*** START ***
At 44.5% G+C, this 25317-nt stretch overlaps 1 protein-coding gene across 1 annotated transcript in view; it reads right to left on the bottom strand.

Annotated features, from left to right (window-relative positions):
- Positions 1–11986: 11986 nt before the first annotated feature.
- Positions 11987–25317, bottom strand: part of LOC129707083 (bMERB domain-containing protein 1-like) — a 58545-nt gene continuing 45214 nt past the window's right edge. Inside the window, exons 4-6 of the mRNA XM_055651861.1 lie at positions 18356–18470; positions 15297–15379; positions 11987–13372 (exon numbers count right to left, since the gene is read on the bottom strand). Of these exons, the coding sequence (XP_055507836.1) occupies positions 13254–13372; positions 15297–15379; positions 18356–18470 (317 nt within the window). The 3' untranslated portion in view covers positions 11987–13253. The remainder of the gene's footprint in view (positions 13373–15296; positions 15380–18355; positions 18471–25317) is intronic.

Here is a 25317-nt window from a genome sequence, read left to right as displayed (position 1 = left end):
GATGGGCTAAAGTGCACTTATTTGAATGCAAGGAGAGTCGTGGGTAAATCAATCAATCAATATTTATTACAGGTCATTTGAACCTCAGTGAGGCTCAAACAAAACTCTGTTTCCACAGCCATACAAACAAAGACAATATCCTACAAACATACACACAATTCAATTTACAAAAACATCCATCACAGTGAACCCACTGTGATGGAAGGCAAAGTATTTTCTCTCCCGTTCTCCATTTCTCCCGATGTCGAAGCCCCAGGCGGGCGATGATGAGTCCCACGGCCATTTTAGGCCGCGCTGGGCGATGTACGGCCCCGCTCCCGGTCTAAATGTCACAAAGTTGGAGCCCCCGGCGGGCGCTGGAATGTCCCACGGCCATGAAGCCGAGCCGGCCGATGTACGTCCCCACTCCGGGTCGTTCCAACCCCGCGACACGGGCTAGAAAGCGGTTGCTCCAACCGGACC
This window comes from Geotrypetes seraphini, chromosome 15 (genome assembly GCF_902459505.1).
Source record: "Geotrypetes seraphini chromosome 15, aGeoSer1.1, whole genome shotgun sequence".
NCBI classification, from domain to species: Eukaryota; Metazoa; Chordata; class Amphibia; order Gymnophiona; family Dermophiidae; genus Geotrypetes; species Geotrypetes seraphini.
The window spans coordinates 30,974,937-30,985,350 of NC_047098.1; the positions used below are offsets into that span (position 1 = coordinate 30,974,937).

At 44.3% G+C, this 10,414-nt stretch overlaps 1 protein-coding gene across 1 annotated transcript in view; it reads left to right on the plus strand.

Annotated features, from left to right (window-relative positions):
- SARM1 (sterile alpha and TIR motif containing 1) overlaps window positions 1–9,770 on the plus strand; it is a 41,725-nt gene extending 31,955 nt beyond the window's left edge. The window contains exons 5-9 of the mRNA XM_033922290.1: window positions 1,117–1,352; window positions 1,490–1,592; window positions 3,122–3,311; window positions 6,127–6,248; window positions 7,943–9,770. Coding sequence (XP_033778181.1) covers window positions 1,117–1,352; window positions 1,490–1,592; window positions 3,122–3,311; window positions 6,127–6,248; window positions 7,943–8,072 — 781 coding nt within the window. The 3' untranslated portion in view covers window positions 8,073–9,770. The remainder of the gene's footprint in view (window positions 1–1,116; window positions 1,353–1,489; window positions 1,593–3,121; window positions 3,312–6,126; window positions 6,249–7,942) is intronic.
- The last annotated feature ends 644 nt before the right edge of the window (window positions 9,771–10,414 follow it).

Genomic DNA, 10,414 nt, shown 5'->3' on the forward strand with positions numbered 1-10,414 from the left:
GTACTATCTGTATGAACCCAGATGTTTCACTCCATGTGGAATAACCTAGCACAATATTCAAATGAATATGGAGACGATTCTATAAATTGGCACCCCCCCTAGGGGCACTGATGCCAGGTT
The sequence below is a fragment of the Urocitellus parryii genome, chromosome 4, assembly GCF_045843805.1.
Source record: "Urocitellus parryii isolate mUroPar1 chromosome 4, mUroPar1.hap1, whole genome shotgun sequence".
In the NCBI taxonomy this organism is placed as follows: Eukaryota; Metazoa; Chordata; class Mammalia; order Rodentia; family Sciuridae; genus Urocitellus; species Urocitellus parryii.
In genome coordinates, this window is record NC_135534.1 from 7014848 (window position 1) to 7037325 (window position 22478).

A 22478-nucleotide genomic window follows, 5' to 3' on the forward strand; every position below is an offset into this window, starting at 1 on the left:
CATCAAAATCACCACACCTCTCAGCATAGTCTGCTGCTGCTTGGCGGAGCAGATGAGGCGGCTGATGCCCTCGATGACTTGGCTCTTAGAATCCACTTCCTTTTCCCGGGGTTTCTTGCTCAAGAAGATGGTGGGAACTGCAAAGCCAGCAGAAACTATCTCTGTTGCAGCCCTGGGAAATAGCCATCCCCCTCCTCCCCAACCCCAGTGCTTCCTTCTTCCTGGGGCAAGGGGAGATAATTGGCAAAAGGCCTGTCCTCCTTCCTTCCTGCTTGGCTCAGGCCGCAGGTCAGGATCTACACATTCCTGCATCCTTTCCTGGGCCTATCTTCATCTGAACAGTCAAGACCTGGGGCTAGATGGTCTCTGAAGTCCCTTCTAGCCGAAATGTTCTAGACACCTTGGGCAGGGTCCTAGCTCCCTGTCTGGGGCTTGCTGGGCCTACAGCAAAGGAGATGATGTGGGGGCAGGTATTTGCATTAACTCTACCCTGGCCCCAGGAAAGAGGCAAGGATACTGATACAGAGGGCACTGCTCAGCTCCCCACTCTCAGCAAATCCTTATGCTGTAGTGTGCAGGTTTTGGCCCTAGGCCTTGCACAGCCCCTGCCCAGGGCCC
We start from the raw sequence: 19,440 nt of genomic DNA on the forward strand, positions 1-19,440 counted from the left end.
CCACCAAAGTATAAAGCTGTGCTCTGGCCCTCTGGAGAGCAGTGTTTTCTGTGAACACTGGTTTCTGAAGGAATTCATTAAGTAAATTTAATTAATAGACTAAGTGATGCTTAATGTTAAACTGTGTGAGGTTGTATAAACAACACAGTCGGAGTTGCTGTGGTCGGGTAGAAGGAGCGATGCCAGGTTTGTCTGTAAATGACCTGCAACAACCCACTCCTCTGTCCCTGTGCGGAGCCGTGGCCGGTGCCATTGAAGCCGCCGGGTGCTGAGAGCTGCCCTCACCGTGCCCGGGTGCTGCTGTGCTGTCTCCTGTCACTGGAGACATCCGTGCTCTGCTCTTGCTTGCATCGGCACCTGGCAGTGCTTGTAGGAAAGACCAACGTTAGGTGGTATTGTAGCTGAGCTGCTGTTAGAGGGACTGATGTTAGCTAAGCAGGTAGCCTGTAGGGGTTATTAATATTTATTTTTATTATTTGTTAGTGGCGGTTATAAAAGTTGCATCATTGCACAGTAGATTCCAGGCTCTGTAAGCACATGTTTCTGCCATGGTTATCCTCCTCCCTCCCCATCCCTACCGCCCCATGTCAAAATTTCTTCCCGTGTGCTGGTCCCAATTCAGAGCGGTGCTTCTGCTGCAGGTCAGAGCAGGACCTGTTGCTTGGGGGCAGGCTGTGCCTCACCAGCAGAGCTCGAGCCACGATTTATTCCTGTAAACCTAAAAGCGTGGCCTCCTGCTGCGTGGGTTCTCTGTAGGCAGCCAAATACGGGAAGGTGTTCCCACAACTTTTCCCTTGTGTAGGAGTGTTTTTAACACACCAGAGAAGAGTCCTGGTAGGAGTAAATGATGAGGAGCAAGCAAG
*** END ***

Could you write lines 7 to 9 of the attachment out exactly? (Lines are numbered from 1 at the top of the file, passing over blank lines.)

This window comes from Geotrypetes seraphini, chromosome 15 (genome assembly GCF_902459505.1).
Source record: "Geotrypetes seraphini chromosome 15, aGeoSer1.1, whole genome shotgun sequence".
NCBI classification, from domain to species: Eukaryota; Metazoa; Chordata; class Amphibia; order Gymnophiona; family Dermophiidae; genus Geotrypetes; species Geotrypetes seraphini.